White House: Esper is SecDef 'as of right now,' amid rift over deploying military in riots
If president 'loses confidence in Secretary Esper, I'm sure you all will be the first to know,' White House Press Secretary Kayleigh McEnany told reporters.
June 3, 2020 - 7:31pm
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White House press secretary Kayleigh McEnany said Wednesday that Mark Esper remains Defense Secretary amid a public divide between him and President Trump over deploying the U.S. military to contain the George Floyd protests that have turned destructive and deadly.
"As of right now, Secretary Esper is still Secretary Esper, and should the president lose faith, we will all learn about that in the future," McEnany told reporters. "If he loses confidence in Secretary Esper, I'm sure you all will be the first to know."
During a series of remarks made Wednesday morning, Esper said that he does "not support invoking the Insurrection Act" as a way to quell the riots that have overtaken cities across the country in the wake of Floyd's death.
In the wake of the riots, Trump suggested that he may deploy the U.S. military to cities that need help protecting their residents and infrastructure, which began a discussion of whether he would invoke the Insurrection Act of 1807.
"The option to use active-duty forces in a law enforcement role should only be used as a matter of last resort and only in the most urgent and dire of situation," Esper said. "We are not in one of those situations now."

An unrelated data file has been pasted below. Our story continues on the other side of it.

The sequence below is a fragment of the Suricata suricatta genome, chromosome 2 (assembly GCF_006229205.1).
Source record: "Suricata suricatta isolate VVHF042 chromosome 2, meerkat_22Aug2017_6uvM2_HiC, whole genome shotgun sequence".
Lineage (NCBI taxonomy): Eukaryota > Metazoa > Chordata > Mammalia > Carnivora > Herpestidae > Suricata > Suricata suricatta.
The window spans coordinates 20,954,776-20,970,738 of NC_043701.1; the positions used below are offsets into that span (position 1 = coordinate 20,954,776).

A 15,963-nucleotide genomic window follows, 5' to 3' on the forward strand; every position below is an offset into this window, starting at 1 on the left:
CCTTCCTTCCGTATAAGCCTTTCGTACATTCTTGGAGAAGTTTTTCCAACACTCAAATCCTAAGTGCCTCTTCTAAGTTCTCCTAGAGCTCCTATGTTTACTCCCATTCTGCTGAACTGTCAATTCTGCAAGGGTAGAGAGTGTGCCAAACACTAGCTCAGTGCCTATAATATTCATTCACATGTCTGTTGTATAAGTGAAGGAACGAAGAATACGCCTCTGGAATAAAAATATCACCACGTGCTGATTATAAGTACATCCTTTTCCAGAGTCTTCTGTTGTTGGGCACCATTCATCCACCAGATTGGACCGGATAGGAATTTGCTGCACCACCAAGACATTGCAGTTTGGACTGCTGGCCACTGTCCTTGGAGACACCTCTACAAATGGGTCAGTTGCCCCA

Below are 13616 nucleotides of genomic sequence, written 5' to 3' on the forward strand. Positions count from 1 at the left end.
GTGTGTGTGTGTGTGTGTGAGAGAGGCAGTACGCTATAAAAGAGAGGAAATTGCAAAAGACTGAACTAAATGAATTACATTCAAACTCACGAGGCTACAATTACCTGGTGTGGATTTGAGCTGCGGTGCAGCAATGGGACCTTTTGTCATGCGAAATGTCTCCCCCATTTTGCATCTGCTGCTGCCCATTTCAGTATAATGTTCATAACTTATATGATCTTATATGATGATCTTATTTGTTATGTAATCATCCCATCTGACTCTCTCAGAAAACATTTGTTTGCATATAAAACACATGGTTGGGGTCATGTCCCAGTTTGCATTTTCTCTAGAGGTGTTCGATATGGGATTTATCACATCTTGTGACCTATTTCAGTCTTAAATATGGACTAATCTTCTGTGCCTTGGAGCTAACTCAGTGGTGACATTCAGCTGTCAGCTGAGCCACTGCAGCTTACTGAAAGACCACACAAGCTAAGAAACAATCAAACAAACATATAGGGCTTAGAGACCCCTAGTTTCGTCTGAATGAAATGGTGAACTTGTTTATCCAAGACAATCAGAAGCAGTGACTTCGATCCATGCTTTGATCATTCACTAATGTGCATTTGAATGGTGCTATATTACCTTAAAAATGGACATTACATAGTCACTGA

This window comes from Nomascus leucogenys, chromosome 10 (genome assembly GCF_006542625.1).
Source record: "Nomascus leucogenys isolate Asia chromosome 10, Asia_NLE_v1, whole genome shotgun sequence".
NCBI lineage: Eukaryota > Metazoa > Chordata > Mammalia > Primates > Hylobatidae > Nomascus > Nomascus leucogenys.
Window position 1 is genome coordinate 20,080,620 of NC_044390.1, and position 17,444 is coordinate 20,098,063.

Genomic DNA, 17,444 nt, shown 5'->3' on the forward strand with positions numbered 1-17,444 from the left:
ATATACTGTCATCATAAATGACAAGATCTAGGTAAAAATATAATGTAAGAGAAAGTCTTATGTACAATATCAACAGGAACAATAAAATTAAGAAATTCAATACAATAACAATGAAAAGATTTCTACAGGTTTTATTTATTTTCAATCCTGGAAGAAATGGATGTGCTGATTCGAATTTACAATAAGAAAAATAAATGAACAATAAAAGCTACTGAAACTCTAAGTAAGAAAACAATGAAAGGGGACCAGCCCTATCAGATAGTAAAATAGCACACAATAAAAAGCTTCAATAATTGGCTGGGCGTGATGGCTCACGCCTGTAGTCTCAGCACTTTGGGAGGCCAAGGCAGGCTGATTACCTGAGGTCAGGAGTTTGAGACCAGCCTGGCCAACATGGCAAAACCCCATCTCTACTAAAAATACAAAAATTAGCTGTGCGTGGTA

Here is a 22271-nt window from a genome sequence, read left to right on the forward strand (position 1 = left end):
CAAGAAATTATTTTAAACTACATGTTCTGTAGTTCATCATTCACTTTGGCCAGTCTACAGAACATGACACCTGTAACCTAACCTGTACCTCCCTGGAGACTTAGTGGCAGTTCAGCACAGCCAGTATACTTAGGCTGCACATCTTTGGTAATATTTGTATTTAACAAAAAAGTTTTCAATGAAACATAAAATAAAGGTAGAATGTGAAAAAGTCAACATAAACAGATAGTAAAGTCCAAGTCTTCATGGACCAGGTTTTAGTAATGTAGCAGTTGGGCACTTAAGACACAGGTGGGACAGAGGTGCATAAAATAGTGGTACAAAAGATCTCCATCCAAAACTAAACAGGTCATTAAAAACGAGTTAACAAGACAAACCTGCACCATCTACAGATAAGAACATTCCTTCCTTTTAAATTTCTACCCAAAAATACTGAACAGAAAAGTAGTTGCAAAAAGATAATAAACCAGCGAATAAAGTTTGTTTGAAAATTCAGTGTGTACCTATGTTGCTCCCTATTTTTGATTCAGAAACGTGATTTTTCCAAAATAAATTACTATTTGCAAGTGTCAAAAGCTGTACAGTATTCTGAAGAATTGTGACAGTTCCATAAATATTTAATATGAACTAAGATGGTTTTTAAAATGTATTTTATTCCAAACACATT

However, the White House seemed to rebuke Esper publicly on Wednesday afternoon, asserting its power over whether to use the Act.
"This president has the sole authority to invoke the Insurrection Act," McEnany said. "It is definitely a tool within his power. The president has one singular aim: it is protecting America's streets. We cannot have burning churches. We cannot have police officers who are shot. We cannot have businesses that are looted and destroyed. The Insurrection Act is a tool that is available. The president has the whole authority, and if needed, he will use it. But at this time, he is relying on surging the streets with National Guard. It's worked to great effect here in D.C. and in Minnesota as well."
In response to a question about his visit alongside the president to St. John's Church on Monday evening, Esper said, "My aim is to keep the department out of politics."
He also said: "I do everything I can to try and stay apolitical. ... Sometimes I'm successful at doing that, and sometimes I'm not as successful."
Esper said he had to end press conference to go to the White House.
Later he reversed course on the Pentagon's plan earlier in the day to return about 200 active-duty 82nd Airborne troops home that are currently in the DC area.
According to the Associated Press, Army Secretary Ryan McCarthy explained that the change of plans occurred after Esper went to a White House meeting and following Pentagon discussions.
The AP noted that it is not evident whether Esper met with the president. Active-duty troops in the region have not yet been utilized according to AP.
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